Fortunately, the new rule options are mostly pretty good. I don’t know that I’d recommend using all of them at once, like we did in the video, as that can make things sort of chaotic in a way that I’m personally not a big fan of, but individually I think they’re all worthwhile. The Suspect cards are probably my favorite of the bunch. These come in different difficulties and provide restrictions to the Jack player in terms of their locations and where they can kill. While they’re designed to be a boon to the police, the details are only known to Jack and it’s up to that player to secretly adapt their strategy accordingly. The Potential Victim cards are good too, although their implementation can be slightly awkward. These provide advantages for Jack every round based on where he killed and can throw some interesting wrenches into the police officers’ searches. All of these new cards also provide some background information about the real-life individuals they’re depicting, which adds an inessential-but-appreciated bit of flavor and context to the components.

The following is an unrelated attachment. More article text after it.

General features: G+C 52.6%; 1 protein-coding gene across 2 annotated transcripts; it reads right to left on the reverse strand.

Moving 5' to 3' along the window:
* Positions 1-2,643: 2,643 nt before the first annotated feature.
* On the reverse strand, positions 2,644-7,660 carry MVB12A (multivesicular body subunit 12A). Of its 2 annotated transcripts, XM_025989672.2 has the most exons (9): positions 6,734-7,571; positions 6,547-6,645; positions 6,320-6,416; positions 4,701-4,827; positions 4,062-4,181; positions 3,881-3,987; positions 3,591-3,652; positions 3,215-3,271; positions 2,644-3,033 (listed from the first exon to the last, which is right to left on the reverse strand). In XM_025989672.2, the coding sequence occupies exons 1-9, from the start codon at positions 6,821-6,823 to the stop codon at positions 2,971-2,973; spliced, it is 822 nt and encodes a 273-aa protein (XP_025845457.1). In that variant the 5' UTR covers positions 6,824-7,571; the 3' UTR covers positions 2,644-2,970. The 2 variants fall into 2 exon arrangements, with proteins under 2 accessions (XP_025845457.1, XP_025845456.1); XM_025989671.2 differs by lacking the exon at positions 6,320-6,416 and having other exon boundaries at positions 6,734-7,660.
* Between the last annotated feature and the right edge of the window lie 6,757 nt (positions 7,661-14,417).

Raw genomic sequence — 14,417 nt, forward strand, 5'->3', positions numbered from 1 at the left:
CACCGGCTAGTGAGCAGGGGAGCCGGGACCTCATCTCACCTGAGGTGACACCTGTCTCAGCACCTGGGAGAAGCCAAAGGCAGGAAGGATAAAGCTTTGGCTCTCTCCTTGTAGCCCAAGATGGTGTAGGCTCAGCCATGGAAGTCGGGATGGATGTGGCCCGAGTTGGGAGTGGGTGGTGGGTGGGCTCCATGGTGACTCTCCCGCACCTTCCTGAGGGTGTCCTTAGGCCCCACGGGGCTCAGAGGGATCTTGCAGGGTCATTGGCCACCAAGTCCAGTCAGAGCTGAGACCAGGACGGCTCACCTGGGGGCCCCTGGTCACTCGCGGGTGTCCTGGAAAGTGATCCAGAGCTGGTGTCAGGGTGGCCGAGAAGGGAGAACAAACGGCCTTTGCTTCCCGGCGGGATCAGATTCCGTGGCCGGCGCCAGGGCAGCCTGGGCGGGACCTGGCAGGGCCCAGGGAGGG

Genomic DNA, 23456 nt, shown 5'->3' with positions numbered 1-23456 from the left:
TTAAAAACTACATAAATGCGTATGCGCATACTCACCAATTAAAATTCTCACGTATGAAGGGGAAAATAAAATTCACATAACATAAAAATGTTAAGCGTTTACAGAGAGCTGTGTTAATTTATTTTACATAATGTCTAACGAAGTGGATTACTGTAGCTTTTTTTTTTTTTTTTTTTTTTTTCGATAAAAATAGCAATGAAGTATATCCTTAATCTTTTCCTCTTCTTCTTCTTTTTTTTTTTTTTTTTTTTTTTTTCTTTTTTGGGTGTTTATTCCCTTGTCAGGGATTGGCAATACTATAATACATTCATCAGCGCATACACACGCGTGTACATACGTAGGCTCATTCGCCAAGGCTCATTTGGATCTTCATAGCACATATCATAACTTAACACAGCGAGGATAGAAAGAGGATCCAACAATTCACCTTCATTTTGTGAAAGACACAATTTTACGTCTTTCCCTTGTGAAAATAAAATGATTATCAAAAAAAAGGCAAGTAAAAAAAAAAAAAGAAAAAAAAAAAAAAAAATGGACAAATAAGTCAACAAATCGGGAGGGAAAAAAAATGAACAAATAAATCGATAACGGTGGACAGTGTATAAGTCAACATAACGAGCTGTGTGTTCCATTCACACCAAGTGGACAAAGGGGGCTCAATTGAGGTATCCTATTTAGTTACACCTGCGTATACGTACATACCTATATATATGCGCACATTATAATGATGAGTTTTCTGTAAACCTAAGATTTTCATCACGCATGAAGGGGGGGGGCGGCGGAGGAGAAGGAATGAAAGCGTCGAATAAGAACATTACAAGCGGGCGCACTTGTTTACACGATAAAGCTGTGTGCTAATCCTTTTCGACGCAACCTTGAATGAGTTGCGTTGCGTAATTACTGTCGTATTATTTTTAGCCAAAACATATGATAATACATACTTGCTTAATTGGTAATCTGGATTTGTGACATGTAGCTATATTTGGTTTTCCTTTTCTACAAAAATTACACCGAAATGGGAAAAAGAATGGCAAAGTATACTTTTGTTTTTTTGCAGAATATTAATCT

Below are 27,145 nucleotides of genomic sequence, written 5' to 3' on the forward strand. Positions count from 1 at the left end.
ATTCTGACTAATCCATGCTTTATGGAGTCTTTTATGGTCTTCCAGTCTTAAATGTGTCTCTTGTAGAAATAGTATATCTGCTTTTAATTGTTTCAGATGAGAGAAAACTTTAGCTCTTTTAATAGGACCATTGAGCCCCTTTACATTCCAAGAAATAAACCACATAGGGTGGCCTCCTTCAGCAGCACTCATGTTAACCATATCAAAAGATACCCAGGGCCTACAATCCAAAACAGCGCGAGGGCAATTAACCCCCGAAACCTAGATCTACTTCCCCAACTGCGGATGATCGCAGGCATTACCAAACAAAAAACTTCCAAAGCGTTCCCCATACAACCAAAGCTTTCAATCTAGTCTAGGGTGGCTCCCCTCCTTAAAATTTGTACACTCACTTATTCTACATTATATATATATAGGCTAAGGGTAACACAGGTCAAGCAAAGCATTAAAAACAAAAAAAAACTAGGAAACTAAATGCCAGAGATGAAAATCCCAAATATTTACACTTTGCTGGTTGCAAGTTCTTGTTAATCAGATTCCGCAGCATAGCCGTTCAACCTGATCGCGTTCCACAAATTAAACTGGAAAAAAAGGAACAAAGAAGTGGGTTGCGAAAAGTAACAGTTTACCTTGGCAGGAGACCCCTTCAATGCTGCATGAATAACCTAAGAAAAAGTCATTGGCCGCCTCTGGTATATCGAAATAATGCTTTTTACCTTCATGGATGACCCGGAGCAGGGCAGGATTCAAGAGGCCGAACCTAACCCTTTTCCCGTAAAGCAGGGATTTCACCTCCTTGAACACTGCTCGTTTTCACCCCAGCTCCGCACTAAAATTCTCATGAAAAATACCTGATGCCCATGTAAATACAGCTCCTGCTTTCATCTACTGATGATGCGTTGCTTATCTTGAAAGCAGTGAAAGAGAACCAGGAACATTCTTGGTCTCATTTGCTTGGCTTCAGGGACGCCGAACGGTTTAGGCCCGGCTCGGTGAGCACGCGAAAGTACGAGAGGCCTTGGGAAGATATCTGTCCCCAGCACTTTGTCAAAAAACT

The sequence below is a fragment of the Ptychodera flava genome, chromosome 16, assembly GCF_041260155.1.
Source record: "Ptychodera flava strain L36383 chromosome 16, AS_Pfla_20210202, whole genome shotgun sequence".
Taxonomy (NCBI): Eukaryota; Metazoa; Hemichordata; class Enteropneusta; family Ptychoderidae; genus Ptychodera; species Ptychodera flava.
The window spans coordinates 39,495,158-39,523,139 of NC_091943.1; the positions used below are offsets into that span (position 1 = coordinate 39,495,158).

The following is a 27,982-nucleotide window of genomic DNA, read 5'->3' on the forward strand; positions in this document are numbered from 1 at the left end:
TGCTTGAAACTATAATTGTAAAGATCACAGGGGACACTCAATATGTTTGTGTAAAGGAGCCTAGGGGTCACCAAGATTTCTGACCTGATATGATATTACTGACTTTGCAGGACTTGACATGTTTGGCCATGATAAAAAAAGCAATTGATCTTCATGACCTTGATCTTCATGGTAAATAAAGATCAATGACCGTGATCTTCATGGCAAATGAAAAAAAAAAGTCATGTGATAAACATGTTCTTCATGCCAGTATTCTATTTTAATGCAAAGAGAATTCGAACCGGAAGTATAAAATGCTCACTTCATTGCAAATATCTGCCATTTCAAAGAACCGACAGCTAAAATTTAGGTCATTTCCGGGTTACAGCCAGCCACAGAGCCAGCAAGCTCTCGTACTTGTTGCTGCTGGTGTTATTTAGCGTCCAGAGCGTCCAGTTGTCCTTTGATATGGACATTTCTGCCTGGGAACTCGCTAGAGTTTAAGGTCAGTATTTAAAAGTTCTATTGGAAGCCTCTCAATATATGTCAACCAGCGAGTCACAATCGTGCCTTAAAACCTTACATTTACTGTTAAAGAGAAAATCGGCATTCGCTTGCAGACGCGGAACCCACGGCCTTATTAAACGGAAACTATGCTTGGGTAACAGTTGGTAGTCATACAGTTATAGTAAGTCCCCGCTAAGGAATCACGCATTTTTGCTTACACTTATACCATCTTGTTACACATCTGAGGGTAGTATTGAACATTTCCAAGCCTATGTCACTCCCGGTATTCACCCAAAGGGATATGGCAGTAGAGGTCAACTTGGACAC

The Policeman cards, or constables, are probably my least favorite of the major new options. These give the police players special abilities similar to the one-use abilities found in Whitehall Mystery. However, these are only active when the detective of the corresponding color is the head of investigation. One issue I have with them is that the rules governing them are not thoroughly explained. Whether they can be used just once like in Whitehall or an unlimited number of times over one night is not mentioned on the provided sheet. Also, they’re not all created equal. The green and yellow constables are less powerful than the other three, which is sure to be disappointing in a game where five separate people are playing as the investigators. They’re not bad, but it feels to me like a little bit of extra work could have been done to improve them further.
Overall, whether or not you should buy Dear Boss really comes down to how often you play Letters from Whitechapel. If you’re like us and it’s something you play pretty often, then I think this expansion is worth getting, although you may want to wait for a sale. The new options are mostly interesting enough to justify the purchase. If you’re someone who only plays it rarely, however, I might give this a pass. The base game is still very fun and replayable without any additions.
D’s Rating: Three Stars out of Five.
Will reviews Letters from Whitechapel: Dear Boss